Harmony Central Forums
No announcement yet.

Trouble with Ableton 8 and lexicon omega Noob content


  • Time
  • Show
Clear All
new posts

  • Trouble with Ableton 8 and lexicon omega Noob content

    This is the first time i've tried to record with this setup (just got a bunch of hand-me-down hardware/software). I programmed the drums in ableton and now i'm trying to record a guitar track. I can hear my guitar just fine and there are no issues as i'm playing along with the track. So i arm the track to record but then a second, echoing guitar sound seems to appear from nowhere and is delayed from my original guitar input. When i turn my lexicon omega's monitor mix knob all the way to the left, I hear my guitar which is not delayed, but when i turn it all the way to the right, i hear only my guitar delayed... when its in the middle, its a mix of the two and sounds messed up. When i actually record guitar, it records in time, but when I play it back, it is slightly behind

    I went and adjusted the driver error comensation setting in ableton like the help menu suggested and no fix. Any ideas?
    G&L Legacy
    Ibanez RGA-121

    My music



  • #2
    What you're hearing is the processed signal and the computers latency.

    Most interfaces these days have zero or near zero latency monitoring.

    Be sure your interface is set for zero latency. Some have a knob to adjust this,

    some have a virtual mixer setting in the driver settings.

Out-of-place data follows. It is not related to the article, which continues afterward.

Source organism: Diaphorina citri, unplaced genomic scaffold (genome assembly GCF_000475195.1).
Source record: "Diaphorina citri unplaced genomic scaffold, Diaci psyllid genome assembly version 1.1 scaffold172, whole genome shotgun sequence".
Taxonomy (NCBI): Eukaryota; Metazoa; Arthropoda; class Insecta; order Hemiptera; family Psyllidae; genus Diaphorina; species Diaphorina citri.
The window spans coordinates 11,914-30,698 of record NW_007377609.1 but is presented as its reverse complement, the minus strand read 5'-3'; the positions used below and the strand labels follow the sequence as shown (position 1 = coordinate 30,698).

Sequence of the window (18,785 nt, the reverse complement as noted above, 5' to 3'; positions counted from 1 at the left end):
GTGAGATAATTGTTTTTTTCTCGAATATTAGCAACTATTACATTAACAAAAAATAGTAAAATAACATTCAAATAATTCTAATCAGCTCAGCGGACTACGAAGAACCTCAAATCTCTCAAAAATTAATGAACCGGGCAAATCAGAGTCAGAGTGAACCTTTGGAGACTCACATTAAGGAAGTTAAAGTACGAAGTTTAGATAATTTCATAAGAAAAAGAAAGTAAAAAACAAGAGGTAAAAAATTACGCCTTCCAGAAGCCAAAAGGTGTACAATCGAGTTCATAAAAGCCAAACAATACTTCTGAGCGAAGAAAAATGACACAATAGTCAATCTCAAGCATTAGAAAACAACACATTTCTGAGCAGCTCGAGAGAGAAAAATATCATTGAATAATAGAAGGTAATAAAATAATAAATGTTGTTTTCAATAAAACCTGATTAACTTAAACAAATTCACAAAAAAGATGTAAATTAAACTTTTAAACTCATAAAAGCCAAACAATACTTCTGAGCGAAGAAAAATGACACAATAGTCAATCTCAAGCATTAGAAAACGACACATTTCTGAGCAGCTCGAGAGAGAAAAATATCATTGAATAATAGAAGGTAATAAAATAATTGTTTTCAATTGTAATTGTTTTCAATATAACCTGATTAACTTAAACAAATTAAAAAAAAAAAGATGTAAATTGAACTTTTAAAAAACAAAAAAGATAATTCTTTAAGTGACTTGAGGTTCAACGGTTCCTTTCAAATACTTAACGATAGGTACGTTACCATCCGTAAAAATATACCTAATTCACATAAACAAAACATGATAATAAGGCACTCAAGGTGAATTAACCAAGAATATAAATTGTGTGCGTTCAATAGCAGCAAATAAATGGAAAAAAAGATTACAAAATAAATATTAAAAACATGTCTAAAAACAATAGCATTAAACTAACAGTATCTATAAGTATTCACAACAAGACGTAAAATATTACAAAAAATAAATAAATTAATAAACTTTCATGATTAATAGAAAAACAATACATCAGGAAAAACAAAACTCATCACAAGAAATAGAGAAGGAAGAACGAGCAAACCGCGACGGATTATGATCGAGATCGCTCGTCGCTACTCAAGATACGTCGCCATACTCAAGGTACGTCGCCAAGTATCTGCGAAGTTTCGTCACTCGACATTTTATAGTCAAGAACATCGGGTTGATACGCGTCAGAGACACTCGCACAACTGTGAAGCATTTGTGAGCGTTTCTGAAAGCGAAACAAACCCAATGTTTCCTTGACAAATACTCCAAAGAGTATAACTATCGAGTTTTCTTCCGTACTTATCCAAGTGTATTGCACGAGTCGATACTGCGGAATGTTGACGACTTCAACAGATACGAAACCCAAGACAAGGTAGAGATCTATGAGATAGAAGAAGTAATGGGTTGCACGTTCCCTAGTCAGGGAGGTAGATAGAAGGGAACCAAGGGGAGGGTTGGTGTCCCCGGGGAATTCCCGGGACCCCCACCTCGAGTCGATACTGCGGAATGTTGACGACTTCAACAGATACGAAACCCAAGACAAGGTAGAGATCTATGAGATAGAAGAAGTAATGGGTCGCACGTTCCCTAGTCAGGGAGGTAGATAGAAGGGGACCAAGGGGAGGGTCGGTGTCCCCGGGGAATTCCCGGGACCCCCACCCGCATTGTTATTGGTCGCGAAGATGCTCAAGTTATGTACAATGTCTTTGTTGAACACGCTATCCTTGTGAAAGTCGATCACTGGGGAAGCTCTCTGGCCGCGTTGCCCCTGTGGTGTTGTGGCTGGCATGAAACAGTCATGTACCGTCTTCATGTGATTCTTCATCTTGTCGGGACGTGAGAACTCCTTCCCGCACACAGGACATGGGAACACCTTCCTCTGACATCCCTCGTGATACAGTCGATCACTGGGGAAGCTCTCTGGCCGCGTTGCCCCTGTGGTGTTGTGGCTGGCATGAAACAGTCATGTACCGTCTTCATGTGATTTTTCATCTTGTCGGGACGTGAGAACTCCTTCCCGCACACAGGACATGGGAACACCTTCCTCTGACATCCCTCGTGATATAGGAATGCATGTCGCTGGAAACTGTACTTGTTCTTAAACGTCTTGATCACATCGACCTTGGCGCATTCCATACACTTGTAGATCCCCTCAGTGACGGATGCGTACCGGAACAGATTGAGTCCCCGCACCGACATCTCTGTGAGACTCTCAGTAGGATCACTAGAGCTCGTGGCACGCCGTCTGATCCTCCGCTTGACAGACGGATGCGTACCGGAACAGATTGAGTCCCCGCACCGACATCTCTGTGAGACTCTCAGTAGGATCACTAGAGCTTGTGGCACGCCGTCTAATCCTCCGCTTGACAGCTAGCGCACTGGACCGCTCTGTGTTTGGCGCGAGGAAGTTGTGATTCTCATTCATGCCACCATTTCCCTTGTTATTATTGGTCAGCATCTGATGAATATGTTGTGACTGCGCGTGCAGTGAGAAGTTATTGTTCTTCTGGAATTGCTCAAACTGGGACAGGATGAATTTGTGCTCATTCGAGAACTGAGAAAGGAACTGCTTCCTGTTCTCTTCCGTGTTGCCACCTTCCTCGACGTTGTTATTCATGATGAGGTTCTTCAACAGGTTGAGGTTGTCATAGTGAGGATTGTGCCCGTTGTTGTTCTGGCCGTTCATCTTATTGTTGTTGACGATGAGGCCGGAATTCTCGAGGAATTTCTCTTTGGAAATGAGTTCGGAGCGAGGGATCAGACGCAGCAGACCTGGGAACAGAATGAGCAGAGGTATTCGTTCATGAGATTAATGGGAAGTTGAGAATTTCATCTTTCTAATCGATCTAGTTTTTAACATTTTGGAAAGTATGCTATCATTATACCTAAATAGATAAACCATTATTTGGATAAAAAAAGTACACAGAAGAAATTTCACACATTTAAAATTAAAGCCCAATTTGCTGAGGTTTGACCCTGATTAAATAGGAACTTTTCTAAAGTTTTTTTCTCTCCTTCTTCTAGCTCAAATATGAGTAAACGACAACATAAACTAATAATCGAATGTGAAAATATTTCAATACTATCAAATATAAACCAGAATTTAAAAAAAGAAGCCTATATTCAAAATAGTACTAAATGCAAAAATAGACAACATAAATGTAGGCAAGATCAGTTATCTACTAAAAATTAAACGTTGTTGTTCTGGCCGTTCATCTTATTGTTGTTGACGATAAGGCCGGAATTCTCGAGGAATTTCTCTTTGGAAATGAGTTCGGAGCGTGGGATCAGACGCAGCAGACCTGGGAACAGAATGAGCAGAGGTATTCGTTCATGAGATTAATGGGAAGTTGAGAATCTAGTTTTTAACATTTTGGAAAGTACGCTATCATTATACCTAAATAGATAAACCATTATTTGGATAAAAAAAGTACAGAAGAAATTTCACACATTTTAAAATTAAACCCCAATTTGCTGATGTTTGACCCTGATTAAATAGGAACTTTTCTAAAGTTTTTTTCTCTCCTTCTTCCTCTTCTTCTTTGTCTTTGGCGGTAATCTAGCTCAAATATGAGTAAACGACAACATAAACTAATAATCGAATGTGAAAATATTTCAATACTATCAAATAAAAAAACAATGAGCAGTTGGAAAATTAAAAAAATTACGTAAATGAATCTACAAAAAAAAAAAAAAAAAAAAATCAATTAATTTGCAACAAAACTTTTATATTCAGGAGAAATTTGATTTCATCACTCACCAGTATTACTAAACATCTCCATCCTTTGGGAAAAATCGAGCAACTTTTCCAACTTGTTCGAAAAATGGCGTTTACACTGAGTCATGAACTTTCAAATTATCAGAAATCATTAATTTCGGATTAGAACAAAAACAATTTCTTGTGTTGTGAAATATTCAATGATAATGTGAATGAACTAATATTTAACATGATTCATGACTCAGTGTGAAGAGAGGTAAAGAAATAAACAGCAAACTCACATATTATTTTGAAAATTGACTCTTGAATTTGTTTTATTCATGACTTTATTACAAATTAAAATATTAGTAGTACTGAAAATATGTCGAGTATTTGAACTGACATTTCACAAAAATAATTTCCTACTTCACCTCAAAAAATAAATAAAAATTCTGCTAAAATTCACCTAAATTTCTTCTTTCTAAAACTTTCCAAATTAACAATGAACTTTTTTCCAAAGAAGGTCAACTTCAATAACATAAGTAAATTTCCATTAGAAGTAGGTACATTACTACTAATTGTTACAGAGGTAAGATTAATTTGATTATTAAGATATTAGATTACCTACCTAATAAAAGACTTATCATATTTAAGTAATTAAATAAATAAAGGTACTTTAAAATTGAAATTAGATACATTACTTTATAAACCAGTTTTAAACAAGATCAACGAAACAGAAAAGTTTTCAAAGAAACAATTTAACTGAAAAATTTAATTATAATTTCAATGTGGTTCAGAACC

The other item is your DAW settings. Something like Cubase requires you to turn

    the track volumes down on the DAW mixer of your new tracks. Otherwise you hear

    both the live and processed guitar at the same time. Thats one thing I found a pain in the

    ass using Cubase.

    Other DAW programs like Sonar have a buttion that gets pushed to hear the processed guitar

    at the same time as the live guitar. The buttons allow you to run the signal through effects

    before they are recorded. I only use it when I want to use the guitar tuner plugin which works well in Sonar.

    The other reason for using it would be to run the guitar through guitar processors like Guitar rig and get your

    amp sound from an effect. Your computer has to be capible or running very low latency in order to do this.

    A good quad core with plenty of memory might get you down below 10us which isnt too annoying.

    I cant get my current dawbelow 80us which I can hear.

    iceYou may be able to tweak the computers latency settings but it comes at a price.

    Some will cause dropouts and stop recording in the middle of a song and others might

    produce digital crackle. When the buffers are set too low, the data does get recorded and the gaps

    in recorded data wind up being digital spikes. Most DAW programs have a built in optimization test.

    It usually runs when you set up the program and selects the optimal buffer and latency settings based on

    your hardware so the program will run best. Overriding the settings to try and get lower latency usually fails.

    I havent used ableton 8 much but I'm guessing it might be like Cubase and its just a matter of turning the track

    volumes completely down on the tracks armed to record. That should kill the feedback loop being created where

    you hear the live and processed signal at the same time. Each daw is a little different so you may need to go into the

    DAW manual and read up on direct/processed monitoring settings. Maybe it needs a track button toggled like sonar.

    If that doesnt work, be sure to check your interface manual. There may be a knob or driver setting that pans between

    direct and processed signals. You only want to hear the direct signal tracking. If you play along to an echo, it will cause

    track alignment issues and all your music will be out of time multitracking.